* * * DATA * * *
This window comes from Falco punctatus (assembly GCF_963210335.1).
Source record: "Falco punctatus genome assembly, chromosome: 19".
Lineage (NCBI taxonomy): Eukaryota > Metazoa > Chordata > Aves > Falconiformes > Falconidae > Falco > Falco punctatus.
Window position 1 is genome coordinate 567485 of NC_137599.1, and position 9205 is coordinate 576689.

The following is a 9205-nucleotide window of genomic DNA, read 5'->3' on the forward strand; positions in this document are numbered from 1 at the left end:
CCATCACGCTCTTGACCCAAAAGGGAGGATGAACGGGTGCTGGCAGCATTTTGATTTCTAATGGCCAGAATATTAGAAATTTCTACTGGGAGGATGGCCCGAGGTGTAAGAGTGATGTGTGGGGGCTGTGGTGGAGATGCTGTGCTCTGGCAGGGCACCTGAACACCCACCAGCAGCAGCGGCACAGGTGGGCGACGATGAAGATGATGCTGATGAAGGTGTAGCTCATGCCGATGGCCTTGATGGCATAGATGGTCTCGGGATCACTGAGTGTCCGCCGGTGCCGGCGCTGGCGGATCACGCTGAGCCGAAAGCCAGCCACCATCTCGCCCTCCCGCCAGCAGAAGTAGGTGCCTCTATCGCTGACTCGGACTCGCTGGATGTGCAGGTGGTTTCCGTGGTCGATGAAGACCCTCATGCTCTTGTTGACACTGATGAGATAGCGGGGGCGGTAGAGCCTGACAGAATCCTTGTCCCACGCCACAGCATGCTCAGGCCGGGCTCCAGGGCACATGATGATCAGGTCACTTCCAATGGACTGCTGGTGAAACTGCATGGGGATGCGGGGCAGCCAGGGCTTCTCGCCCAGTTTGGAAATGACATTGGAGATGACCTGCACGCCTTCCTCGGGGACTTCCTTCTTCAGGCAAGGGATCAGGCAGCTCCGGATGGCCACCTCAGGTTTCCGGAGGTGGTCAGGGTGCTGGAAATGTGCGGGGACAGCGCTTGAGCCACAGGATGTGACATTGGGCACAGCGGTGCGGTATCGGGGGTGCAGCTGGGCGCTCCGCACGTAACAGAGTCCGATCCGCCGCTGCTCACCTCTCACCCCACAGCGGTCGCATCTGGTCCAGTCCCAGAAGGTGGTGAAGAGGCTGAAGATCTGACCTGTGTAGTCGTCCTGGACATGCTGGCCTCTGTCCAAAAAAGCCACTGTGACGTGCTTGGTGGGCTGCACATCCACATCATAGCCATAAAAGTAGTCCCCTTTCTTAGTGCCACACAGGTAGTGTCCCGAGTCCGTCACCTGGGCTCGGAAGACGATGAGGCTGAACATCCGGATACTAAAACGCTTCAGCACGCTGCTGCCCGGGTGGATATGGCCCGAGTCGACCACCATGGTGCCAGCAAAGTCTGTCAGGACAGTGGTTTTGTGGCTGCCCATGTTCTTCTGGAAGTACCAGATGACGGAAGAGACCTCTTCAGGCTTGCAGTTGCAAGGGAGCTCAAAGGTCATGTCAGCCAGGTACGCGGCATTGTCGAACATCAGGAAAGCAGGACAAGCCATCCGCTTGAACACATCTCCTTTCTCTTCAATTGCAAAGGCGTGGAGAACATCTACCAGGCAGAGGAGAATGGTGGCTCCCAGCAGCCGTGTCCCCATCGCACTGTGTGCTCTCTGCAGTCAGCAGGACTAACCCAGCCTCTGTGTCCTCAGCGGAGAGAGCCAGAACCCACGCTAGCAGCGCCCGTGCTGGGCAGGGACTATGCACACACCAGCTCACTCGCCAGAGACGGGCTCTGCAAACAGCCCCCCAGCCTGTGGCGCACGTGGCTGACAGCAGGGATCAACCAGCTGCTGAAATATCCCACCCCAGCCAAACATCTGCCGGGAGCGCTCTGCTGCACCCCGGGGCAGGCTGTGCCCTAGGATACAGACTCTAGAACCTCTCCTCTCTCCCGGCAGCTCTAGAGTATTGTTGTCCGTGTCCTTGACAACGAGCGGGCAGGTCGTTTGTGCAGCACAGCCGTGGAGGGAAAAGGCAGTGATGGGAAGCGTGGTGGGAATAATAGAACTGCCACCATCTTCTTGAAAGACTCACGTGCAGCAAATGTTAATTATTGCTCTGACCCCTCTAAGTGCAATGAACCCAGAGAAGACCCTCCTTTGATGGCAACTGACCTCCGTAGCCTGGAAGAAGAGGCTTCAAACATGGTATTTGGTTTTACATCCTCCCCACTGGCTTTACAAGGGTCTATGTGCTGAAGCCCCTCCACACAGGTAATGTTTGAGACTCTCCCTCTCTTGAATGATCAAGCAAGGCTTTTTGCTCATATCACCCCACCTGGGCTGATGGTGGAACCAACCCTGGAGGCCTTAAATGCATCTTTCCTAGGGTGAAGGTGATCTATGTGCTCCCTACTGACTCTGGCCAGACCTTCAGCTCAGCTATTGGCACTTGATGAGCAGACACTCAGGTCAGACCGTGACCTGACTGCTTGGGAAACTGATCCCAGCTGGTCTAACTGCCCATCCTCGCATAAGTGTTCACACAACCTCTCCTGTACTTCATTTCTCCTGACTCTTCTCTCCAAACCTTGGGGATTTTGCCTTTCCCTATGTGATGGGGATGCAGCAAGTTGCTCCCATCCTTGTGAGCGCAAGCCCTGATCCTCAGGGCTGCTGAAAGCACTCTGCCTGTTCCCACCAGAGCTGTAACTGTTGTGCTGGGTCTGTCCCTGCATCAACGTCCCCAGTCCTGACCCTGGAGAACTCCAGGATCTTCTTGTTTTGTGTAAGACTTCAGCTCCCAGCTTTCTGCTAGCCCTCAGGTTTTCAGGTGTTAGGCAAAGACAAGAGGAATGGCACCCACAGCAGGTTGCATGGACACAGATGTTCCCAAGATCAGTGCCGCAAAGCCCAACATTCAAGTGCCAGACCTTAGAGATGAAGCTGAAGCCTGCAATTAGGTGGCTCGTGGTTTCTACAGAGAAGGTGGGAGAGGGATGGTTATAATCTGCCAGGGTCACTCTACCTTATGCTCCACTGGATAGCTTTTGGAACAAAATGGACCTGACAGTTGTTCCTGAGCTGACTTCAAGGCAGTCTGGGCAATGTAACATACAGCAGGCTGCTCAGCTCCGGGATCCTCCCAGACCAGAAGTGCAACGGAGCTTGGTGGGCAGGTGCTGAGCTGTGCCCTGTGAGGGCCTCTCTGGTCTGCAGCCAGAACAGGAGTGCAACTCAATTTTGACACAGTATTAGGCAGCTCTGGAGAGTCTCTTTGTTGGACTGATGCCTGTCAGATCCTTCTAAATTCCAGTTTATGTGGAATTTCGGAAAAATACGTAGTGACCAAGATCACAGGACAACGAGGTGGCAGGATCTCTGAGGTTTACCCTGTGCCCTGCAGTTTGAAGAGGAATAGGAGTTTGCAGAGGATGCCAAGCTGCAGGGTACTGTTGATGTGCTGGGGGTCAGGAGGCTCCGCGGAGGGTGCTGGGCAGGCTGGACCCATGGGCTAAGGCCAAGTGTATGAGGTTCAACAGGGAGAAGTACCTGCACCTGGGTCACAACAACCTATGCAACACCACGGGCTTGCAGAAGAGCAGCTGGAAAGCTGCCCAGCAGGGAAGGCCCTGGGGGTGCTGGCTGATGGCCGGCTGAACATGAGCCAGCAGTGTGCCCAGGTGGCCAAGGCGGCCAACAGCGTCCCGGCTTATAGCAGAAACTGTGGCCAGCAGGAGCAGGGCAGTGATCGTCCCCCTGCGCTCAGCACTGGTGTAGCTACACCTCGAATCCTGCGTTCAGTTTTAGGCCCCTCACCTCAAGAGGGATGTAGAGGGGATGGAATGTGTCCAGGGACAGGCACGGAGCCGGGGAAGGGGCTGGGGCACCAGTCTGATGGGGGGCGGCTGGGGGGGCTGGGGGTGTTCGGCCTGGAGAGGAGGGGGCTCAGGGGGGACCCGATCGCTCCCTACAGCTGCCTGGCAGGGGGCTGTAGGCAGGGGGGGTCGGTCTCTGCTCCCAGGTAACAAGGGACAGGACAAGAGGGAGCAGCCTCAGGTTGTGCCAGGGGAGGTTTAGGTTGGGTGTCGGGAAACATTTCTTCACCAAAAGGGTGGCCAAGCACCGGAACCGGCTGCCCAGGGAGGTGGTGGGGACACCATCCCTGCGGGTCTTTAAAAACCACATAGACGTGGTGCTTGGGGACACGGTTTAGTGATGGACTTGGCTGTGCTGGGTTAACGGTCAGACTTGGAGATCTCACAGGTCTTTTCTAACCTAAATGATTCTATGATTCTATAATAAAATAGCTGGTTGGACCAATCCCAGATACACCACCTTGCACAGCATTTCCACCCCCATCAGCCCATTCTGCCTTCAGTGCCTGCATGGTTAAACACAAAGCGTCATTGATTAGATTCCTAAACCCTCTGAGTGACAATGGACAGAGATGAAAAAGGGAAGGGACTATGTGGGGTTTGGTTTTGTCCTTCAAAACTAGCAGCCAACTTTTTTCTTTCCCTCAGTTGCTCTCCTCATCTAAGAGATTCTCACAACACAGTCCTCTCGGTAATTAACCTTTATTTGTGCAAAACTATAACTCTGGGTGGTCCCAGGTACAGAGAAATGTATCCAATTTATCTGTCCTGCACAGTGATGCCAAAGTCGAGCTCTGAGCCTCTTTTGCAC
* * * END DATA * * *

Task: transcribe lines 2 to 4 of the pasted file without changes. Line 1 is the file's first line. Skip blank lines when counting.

Source record: "Falco punctatus genome assembly, chromosome: 19".
Lineage (NCBI taxonomy): Eukaryota > Metazoa > Chordata > Aves > Falconiformes > Falconidae > Falco > Falco punctatus.
Window position 1 is genome coordinate 567485 of NC_137599.1, and position 9205 is coordinate 576689.